Principal Investigator: Matt Silberglitt
CoPrincipal Investigator(s): Daniel Brenner, Jonathan Boxerman, Matt Silberglitt
Science is often taught not as a coherent body of knowledge, but as distinct, unrelated topics. The Next Generation Science Standards aim to change this by organizing science teaching around crosscutting concepts, which reflect the coherence of science through their use in explanations of phenomena in different scientific domains. This project will address the research questions of how crosscutting concepts develop longitudinally, how this development can be supported across different science topics, and whether the learning of crosscutting concepts is improved. The project will create computerized, simulation-based instructional modules for use in middle school earth science that teach crosscutting concepts. This project not only will document student learning of these important ideas, but also will analyze how this learning occurs, what support is reliably related to this learning, and how these ideas might develop in response to support across different earth science topics.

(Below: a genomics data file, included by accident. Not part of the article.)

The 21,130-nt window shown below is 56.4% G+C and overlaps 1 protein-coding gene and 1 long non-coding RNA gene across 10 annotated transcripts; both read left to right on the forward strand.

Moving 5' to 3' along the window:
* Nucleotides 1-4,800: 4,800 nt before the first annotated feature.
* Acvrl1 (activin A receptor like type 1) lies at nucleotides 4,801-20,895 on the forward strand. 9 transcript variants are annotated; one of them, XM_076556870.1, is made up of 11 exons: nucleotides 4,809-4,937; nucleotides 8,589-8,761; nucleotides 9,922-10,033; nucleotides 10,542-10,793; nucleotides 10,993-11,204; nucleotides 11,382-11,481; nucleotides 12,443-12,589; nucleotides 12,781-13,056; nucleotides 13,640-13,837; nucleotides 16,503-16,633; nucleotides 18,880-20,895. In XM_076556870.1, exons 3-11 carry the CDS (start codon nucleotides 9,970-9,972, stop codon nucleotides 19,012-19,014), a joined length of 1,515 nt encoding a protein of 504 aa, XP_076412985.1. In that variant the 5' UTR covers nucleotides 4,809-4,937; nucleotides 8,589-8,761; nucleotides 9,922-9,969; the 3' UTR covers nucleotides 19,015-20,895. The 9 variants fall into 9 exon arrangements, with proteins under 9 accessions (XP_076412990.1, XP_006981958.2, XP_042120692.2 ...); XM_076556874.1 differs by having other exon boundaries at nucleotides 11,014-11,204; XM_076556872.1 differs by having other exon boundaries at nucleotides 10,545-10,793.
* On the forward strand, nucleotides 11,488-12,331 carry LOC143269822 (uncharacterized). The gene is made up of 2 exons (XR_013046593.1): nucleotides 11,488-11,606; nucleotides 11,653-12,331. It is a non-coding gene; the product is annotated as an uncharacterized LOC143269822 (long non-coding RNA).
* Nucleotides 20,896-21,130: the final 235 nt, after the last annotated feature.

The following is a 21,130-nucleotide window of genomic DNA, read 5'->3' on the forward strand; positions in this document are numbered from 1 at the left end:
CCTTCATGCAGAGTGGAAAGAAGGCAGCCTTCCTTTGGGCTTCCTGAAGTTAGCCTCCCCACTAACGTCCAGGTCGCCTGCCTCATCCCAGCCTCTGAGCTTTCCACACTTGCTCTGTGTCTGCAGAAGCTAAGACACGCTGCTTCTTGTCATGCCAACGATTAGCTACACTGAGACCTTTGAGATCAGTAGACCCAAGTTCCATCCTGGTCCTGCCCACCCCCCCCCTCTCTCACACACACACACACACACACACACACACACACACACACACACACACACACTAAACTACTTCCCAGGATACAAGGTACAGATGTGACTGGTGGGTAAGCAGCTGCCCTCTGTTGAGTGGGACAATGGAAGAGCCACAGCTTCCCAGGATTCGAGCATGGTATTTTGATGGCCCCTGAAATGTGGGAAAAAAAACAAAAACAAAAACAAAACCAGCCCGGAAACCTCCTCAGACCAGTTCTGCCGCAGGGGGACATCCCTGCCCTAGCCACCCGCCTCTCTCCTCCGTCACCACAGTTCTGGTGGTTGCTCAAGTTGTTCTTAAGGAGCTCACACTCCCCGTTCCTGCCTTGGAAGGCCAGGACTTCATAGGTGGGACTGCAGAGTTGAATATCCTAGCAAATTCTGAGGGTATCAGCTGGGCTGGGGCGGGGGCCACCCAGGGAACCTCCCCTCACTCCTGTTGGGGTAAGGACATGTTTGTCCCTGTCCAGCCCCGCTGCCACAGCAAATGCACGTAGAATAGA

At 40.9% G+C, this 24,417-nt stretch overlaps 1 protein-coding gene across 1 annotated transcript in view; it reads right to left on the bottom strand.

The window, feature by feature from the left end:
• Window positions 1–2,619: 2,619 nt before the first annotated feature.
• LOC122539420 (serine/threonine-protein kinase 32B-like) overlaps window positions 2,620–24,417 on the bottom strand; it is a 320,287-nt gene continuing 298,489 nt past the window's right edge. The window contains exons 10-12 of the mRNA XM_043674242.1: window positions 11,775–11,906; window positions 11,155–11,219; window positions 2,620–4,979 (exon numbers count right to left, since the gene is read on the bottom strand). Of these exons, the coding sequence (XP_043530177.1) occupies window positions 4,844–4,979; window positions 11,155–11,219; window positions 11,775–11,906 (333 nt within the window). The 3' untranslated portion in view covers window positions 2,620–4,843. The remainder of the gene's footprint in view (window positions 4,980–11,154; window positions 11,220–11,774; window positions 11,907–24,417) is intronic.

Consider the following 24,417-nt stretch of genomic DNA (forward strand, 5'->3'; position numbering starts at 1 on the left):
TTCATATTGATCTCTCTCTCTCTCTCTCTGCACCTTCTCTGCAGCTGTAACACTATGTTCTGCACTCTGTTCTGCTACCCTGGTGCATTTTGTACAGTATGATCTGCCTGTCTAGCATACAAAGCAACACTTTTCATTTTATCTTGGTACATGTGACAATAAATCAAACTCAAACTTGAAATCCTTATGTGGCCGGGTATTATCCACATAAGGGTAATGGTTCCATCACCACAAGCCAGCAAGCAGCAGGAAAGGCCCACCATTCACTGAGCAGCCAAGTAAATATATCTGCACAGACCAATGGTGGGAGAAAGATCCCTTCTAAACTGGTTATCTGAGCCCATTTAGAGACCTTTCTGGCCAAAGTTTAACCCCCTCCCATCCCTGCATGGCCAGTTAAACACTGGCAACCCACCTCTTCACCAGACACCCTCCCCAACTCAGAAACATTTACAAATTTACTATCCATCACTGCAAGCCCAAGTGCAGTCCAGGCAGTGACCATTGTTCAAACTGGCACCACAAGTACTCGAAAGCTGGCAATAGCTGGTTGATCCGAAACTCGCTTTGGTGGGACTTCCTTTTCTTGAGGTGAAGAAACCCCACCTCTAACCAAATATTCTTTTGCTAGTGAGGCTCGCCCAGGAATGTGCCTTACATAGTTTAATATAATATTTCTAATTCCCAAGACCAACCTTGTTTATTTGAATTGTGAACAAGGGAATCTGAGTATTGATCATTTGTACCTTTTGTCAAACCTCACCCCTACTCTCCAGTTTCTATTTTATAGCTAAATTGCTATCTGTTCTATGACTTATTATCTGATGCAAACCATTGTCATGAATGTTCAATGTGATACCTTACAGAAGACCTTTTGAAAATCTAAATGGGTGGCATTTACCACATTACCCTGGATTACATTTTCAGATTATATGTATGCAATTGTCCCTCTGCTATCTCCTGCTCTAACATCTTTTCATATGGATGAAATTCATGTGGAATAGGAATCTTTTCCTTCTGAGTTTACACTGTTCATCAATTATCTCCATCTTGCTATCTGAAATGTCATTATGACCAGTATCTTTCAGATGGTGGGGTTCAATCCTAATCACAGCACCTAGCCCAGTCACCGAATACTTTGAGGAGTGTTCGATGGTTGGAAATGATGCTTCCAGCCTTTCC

The project will focus on learning crosscutting concepts of scale, systems and cycles as they are supported across three middle school earth science topics: ecosystems, plate tectonics and climate. The project will leverage previous work by the PI and other team members by building upon the SimScientists simulations already constructed, and upon their demonstrated technique of embedding assessments in the simulations to inform what students learn while simultaneously providing feedback on the simulation design. Initial efficacy of the simulations will be established with 13 teachers and 1300 students. Results of this project will have impact not only through use of the simulations by these and other middle school students, but also through research on how cross-cutting concepts can be supported over time in multiple scientific domains.